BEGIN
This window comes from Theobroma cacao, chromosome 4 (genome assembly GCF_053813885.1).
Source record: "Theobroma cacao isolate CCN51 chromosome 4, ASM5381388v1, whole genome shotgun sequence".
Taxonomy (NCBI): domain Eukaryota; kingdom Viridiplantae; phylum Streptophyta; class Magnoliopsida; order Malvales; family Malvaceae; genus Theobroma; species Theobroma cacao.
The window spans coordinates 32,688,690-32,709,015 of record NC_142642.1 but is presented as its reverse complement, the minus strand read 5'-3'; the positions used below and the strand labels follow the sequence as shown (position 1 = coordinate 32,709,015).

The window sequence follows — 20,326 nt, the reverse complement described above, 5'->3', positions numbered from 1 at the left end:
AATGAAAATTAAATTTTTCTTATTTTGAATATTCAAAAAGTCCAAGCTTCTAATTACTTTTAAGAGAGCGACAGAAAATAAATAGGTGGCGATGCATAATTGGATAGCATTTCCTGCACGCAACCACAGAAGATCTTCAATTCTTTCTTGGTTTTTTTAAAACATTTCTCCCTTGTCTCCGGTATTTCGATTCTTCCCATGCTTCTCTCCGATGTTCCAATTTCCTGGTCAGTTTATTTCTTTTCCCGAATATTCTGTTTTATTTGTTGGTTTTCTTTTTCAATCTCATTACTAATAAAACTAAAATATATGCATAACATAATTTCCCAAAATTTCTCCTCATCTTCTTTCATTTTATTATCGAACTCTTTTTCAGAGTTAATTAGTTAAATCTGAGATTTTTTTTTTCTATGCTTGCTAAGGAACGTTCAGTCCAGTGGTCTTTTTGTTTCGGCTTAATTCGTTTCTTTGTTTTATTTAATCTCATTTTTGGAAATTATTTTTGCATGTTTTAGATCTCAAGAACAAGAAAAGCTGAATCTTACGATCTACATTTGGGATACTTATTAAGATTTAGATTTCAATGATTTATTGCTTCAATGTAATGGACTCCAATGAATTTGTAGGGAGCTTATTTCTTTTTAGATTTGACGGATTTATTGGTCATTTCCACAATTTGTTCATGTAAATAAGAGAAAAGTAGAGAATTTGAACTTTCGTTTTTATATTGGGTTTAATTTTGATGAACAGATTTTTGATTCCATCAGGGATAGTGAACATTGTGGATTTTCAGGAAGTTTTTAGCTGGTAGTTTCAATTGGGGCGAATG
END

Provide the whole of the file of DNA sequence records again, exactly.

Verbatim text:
This window comes from Theobroma cacao, chromosome 4 (genome assembly GCF_053813885.1).
Source record: "Theobroma cacao isolate CCN51 chromosome 4, ASM5381388v1, whole genome shotgun sequence".
Taxonomy (NCBI): domain Eukaryota; kingdom Viridiplantae; phylum Streptophyta; class Magnoliopsida; order Malvales; family Malvaceae; genus Theobroma; species Theobroma cacao.
The window spans coordinates 32,688,690-32,709,015 of record NC_142642.1 but is presented as its reverse complement, the minus strand read 5'-3'; the positions used below and the strand labels follow the sequence as shown (position 1 = coordinate 32,709,015).

The window sequence follows — 20,326 nt, the reverse complement described above, 5'->3', positions numbered from 1 at the left end:
AATGAAAATTAAATTTTTCTTATTTTGAATATTCAAAAAGTCCAAGCTTCTAATTACTTTTAAGAGAGCGACAGAAAATAAATAGGTGGCGATGCATAATTGGATAGCATTTCCTGCACGCAACCACAGAAGATCTTCAATTCTTTCTTGGTTTTTTTAAAACATTTCTCCCTTGTCTCCGGTATTTCGATTCTTCCCATGCTTCTCTCCGATGTTCCAATTTCCTGGTCAGTTTATTTCTTTTCCCGAATATTCTGTTTTATTTGTTGGTTTTCTTTTTCAATCTCATTACTAATAAAACTAAAATATATGCATAACATAATTTCCCAAAATTTCTCCTCATCTTCTTTCATTTTATTATCGAACTCTTTTTCAGAGTTAATTAGTTAAATCTGAGATTTTTTTTTTCTATGCTTGCTAAGGAACGTTCAGTCCAGTGGTCTTTTTGTTTCGGCTTAATTCGTTTCTTTGTTTTATTTAATCTCATTTTTGGAAATTATTTTTGCATGTTTTAGATCTCAAGAACAAGAAAAGCTGAATCTTACGATCTACATTTGGGATACTTATTAAGATTTAGATTTCAATGATTTATTGCTTCAATGTAATGGACTCCAATGAATTTGTAGGGAGCTTATTTCTTTTTAGATTTGACGGATTTATTGGTCATTTCCACAATTTGTTCATGTAAATAAGAGAAAAGTAGAGAATTTGAACTTTCGTTTTTATATTGGGTTTAATTTTGATGAACAGATTTTTGATTCCATCAGGGATAGTGAACATTGTGGATTTTCAGGAAGTTTTTAGCTGGTAGTTTCAATTGGGGCGAATG